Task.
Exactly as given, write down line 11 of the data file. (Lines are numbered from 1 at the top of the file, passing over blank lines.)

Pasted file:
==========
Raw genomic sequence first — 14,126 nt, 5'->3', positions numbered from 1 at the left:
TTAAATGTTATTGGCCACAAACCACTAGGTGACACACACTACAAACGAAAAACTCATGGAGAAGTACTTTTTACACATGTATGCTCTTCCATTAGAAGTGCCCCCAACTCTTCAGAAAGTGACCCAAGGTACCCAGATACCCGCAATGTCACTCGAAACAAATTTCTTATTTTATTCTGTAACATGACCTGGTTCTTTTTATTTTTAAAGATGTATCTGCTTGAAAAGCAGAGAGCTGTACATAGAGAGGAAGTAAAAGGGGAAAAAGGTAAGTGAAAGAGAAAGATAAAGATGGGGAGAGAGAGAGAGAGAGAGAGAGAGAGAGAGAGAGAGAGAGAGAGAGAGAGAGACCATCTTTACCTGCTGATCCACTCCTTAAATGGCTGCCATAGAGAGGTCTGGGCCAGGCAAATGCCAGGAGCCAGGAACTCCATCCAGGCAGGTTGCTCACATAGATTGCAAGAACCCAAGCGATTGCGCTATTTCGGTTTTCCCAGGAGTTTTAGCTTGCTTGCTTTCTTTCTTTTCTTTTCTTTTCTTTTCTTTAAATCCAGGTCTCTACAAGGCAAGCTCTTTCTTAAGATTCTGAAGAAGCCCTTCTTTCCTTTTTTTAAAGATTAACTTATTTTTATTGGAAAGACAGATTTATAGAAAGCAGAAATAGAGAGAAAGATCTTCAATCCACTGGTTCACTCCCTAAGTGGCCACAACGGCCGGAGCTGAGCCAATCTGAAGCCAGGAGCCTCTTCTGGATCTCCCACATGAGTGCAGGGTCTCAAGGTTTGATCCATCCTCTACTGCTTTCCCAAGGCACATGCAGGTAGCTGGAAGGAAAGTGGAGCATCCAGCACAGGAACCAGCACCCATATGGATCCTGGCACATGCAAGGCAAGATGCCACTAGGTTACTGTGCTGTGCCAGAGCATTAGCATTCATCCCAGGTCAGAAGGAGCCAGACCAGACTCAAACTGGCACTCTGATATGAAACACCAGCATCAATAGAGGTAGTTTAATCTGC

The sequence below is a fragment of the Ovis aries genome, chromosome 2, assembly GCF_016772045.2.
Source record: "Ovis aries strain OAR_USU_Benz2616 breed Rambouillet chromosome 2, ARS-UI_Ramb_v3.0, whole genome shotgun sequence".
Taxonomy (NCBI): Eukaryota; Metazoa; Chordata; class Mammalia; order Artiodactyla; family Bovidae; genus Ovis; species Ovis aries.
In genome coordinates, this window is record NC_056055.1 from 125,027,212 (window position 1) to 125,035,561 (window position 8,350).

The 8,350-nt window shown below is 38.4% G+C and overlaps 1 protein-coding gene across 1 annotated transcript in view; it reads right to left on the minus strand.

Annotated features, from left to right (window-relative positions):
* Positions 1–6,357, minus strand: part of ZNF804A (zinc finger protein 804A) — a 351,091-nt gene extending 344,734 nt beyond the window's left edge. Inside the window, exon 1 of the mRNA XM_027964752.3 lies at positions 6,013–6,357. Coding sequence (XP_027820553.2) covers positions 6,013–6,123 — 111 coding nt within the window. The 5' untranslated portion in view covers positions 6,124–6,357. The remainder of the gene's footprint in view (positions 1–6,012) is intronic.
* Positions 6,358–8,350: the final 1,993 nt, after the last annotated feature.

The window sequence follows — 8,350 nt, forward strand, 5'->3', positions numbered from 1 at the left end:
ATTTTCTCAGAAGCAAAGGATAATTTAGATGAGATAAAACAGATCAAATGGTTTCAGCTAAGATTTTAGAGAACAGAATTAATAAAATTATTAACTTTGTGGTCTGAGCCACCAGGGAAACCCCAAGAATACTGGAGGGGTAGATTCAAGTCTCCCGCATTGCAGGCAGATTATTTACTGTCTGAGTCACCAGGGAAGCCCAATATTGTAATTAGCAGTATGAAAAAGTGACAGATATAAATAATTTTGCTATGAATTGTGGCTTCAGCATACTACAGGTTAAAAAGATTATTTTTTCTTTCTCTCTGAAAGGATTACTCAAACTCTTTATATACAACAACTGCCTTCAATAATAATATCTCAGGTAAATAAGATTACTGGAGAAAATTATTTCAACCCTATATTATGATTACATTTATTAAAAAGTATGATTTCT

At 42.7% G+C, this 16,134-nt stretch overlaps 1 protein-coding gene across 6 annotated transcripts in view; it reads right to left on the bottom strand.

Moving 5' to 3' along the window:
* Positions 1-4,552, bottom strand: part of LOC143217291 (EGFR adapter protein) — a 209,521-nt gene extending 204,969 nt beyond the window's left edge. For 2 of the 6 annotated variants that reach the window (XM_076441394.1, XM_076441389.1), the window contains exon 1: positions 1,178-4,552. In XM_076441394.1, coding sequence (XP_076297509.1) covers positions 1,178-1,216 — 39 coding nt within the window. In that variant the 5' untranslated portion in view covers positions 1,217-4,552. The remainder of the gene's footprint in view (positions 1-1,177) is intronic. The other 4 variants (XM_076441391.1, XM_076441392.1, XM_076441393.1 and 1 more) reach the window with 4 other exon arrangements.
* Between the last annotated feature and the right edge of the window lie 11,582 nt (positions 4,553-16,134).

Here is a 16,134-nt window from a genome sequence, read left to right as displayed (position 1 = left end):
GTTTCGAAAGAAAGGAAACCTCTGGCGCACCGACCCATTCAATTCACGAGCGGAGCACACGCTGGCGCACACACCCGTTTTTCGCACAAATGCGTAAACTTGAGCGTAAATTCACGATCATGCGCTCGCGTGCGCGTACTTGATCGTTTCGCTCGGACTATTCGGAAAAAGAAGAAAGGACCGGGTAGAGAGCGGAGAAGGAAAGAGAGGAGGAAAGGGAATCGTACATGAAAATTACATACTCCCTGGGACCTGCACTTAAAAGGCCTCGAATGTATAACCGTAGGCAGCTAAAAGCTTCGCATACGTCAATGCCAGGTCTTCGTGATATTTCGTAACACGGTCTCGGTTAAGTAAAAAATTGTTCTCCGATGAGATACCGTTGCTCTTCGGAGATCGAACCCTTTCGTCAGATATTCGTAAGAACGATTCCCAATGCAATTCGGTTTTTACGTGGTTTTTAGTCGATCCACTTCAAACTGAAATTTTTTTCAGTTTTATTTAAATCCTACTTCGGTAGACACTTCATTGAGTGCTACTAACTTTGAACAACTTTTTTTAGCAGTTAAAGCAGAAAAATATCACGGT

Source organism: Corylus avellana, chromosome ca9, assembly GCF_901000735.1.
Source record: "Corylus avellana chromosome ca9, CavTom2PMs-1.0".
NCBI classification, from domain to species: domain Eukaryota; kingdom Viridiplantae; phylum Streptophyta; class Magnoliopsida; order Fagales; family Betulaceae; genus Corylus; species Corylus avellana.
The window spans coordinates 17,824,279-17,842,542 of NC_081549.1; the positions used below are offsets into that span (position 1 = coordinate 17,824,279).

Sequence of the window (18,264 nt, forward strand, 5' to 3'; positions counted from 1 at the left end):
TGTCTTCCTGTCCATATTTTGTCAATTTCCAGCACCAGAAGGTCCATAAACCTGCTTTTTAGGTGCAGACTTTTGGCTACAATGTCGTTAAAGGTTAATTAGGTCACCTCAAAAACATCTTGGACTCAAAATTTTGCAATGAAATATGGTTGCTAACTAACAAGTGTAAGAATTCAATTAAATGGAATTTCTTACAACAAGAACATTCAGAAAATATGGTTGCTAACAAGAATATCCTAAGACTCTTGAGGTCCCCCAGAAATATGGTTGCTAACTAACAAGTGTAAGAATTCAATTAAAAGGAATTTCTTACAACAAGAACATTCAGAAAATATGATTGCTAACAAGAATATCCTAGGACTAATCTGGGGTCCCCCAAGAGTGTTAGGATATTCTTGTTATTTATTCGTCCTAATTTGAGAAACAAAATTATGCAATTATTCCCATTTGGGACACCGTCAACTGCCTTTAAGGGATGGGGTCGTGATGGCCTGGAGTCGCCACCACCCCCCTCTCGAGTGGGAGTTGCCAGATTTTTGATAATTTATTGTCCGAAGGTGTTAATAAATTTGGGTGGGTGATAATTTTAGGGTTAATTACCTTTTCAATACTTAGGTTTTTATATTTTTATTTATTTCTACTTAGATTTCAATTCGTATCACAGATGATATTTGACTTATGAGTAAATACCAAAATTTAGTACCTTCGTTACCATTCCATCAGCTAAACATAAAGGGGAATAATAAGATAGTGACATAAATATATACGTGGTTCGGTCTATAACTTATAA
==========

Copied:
The window sequence follows — 8,350 nt, forward strand, 5'->3', positions numbered from 1 at the left end: